F1's sprint qualifying: How does it work and when is it happening?

Sprint races have been confirmed for three races in the 2021 Formula 1 season, but what are they and how will they work?

F1's sprint qualifying: How does it work and when is it happening?

What is a sprint race and why are they coming to F1?

A sprint race is essentially a shortened version of a normal race, taking place over a shorter distance. They’re used in many other series, though perhaps most notably for Formula 1 is their inclusion in the Formula 2 race weekend. In F2 the sprint race is 120km and the feature race covers 170km, though are usually no less exciting.

The 2017 Bahrain F2 round was one example of this. Now-Ferrari driver Charles Leclerc opted to pit during the sprint race – pitting being optional and a little-used tactic in sprint races – coming out of the pits in 14th place with eight laps to go. Over the remaining laps he charged to the front of the field, taking the win and creating one of the most exciting sprint races in the process.

The reason they're coming to Formula 1 is to ramp up the excitement of the whole race weekend. With fans now having a highlight on each of the three days (with either qualifying or a race), it should make for an overall better experience. F1 has long been looking to make changes to the traditional race weekend format and while other options like reverse grid races were considered, they were ultimately unfancied compared to sprint races.

Sergio Perez, Red Bull Racing RB16B

Sergio Perez, Red Bull Racing RB16B

Photo by: Glenn Dunbar / Motorsport Images

What is the sprint race weekend format?

Weekends with sprint races will have different timetables to normal race weekends. Friday changes mean that the new-for-2021 format of two one-hour free practice sessions – reduced from two 90-minute session used last year – will swap to just a single one-hour practice session followed by the ‘traditional’ three-part qualifying knockout format.

On Saturday the familiar one-hour final practice session remains in place in the morning, but qualifying is replaced by a sprint race. Sunday remains the same though, with just the F1 grand prix in the afternoon (or evening if it is a night race).

The sprint races themselves will be run over 100km, with the full-length races staying at 305km or 260km for Monaco. There will be no mandatory pitstops, though drivers will be able to enter the pits should they want to.

The sprint race weekend format will be:

  • Friday morning – 60-minute Free Practice 1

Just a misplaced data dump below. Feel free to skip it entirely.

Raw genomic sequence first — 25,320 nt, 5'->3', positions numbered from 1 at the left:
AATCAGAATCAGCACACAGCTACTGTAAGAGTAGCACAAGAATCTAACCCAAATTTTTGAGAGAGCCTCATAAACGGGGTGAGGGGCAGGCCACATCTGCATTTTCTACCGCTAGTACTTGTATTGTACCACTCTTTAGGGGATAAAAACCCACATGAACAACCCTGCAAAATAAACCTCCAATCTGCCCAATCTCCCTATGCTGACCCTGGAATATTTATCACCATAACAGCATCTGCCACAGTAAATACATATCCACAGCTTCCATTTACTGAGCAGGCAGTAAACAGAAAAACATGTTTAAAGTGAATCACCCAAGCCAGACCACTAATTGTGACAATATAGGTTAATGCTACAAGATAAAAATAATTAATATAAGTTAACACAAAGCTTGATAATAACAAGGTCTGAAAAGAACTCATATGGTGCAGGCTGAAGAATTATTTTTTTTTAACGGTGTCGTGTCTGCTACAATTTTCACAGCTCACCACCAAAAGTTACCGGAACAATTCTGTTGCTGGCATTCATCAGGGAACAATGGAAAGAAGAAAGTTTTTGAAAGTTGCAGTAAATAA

• Friday afternoon – Q1, Q2, Q3 sessions to order the starting grid for the sprint race qualifying
  • Saturday morning – 60-minute Free Practice 2
  • Saturday afternoon – 100km sprint race qualifying
  • Sunday – Full grand prix race

Rules around tyres are also changing. In Friday’s first practice each driver can only use two sets of tyres, while the Friday qualifying session will provide drivers with five soft tyres sets. After that teams will use these options for tyres for the remainder of the weekend:

  • One set of tyres for Saturday’s practice session - teams decide which compound
  • One set for the sprint race - teams decide which compound
  • Two remaining sets of tyres for the grand prix, with teams able to choose which compound to start on

In the event of wet conditions:

Three sets of wet tyres and four sets of intermediate tyres will be available at the start of the event. If FP1 or qualifying is wet, teams will receive an additional set of intermediates but must return a used intermediate set prior to the sprint race. If the sprint qualifying is wet, teams may return one set of used wet or intermediates after – which will then be replaced with a new set of intermediates. There will be a maximum of nine sets of wets and intermediates in total.

Lance Stroll, Aston Martin AMR21, on the grid

Lance Stroll, Aston Martin AMR21, on the grid

Photo by: Zak Mauger / Motorsport Images

How many sprint races will happen?

Currently there are three sprint races planned for the 2021 season, the first of which is scheduled to take place during the British Grand Prix at Silverstone on Saturday 17 July, 2021. While the second and third sprint race venues haven’t been announced yet, the understanding is that there will be two sprint races in Europe and one at a flyaway event. With Silverstone confirmed as one of the European races, it’s thought that the Italian Grand Prix weekend in September will host the other European sprint race. The third sprint race has been rumoured to be the Brazilian Grand Prix in November.

Will drivers and teams score points for the sprint races?

Points will be awarded for the sprint race, but only to the top three finishers. First place scores three points, second place scores two points, and third place scores one point. Unlike the full-length race on Sunday there will be no podiums for sprint races, however the winner will receive a trophy in parc ferme (similar to how the polesitter gets a miniature Pirelli tyre for qualifying first).

What will happen if a driver doesn’t finish a sprint race?

While there are no clear answers to this until the FIA publishes the full sporting regulations on the sprint race qualifying, one assumption would be that a driver who doesn’t finish the sprint race would have to start the grand prix in the position they would be ordered in for the final classification of the sprint race. For example, if a driver fails to finish the race and they were the first one to retire or did not start the sprint race, they would start Sunday’s grand prix from the back of the grid (much in the same way that a driver who crashes out of qualifying would start from the back of the grid).